Supportive therapy with attention to intravascular volume, electrolytes, nutrition, and comfort care is of benefit to the patient. Intravascular volume repletion is one of the most important supportive measures.[3] Survivors can produce infectious visions  for  prolonged periods. Therefore, strict barrier isolation in a private room away from traffic patterns must be maintained throughout the illness.[1][3] Patient’s urine, stool, sputum, and blood, along with any objects that have come in contact with the patient or the patient’s body fluids (such as laboratory equipment), should be disinfected with a0.5% sodium hypochlorite solution. Patients who have died of Ebola virus disease should be buried promptly and with as little contact as possible.[1][2][3]

Nucleoside analogue inhibitors of the cell-encoded enzyme S-adenosyl homocysteine hydrolase (SAH) have been shown to inhibit Zaire ebola virus replication in adult BALB/cmice infected with mouse-adapted Ebola virus. Inhibition of SAH indirectly inhibits transmethylation reactions required for viral replication. Treatment response was dose-dependent. When doses of 0.7 mg/kg or more every 8 hours were begun on day 0 or 1of infection, mortality was completely prevented. Even when the drug was given on day2, 90% survived.[3]

Smith et al found that in rhesus  macaques infected with a lethal dose of Ebola virus, treatment with interferon beta early after exposure led to a significant increase in survival time, though it did not reduce mortality significantly. These findings suggest that early post exposure interferon-beta therapy maybe a promising adjunct in the treatment of Ebola virus infection.[3]

Passive immunity has been attempted by using equine-derived hyper immune globulins and human-derived convalescent immune globulin preparations. In Ebola virus -infected cynomolgus  macaques , use of human recombinant interferonalfa-2b in conjunction with hyper immune equine immunoglobulin G (IgG)delayed but did not prevent death.  Equine IgG containing high-titer neutralizing antibodies to Ebola virus protected guinea pigs and baboons but was not effective in protecting infected rhesus monkey.[3]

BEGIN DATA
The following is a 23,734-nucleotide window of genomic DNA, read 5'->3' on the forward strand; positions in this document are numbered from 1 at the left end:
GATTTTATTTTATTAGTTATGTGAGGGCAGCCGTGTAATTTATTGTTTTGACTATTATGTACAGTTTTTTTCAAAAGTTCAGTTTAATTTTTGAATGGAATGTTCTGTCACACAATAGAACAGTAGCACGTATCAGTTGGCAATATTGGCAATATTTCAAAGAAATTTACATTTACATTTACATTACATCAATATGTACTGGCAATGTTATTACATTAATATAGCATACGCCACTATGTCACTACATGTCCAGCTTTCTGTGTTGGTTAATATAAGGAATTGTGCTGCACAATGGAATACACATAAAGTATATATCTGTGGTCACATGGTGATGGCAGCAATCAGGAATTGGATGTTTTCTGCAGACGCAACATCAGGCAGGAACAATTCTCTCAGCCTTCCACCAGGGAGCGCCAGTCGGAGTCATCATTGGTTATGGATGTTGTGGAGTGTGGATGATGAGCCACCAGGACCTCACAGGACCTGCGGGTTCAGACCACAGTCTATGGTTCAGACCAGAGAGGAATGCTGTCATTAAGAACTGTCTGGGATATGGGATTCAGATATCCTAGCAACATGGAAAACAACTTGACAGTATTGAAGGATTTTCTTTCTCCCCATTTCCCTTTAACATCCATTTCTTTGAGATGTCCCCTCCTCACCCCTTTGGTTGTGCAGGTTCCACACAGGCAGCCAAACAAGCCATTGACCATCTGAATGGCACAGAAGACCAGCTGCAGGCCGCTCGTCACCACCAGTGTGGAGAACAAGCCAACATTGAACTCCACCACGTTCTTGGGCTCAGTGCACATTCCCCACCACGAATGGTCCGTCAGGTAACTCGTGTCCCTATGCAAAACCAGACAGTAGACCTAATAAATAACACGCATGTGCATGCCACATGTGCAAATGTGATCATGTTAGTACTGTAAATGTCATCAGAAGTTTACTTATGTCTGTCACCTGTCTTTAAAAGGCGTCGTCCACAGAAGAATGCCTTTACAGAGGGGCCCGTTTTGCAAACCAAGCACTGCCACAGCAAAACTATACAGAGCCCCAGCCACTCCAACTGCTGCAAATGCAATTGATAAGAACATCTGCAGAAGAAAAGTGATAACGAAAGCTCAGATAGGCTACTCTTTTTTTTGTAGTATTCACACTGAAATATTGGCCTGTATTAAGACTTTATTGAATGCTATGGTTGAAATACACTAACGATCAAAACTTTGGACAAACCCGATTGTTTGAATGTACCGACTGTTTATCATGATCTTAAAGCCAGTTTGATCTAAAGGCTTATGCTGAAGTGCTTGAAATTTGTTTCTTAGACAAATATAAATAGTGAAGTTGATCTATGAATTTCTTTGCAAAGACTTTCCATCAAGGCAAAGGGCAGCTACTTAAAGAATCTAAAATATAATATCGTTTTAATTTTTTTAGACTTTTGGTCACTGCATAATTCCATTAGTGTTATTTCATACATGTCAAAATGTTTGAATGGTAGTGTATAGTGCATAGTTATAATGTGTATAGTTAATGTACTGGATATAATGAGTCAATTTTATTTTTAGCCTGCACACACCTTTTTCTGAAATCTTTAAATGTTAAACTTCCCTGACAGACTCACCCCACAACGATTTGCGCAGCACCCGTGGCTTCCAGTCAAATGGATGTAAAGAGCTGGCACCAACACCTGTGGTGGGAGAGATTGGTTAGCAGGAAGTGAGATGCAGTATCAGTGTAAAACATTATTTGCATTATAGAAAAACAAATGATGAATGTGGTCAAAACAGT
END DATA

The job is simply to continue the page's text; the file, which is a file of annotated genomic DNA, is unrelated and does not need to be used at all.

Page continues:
In Kikwit during the 1995 outbreak, DRC, human convalescent plasma was used to treat 8 patients with proven Ebola disease, and only 1 patient died. Subsequent studies could not demonstrate survival benefit conferred by convalescent plasma products. The survival of these patient suggests that passive immunity may be of benefit in some patients.[3]

Four laboratory workers in Russia who had possible Ebola exposure were treated with a combination of a goat-derived anti-Ebola immunoglobulin plus recombinant human interferonalfa-2. One of these patients had a high-risk exposure and developed clinical evidence of Ebola virus infection. All 4 patients recovered.[3]

A recombinant human monoclonal antibody directed against the envelope glycoprotein (GP) of Ebola virus has been demonstrated to possess neutralizing activity. This Ebola virus−neutralizing antibody may be useful in vaccine development or as a passive prophylactic agent.[3] TKM-Ebola is a small interfering RNA compound, currently being tested in a Phase I clinical trial in humans. [4][5] Sarepta Therapeutics has completed a Phase I clinical trial with its phosphorodiamidate morpholino oligomers (PMO) protecting up to 80-100 percent of the non-human primates tested. [6]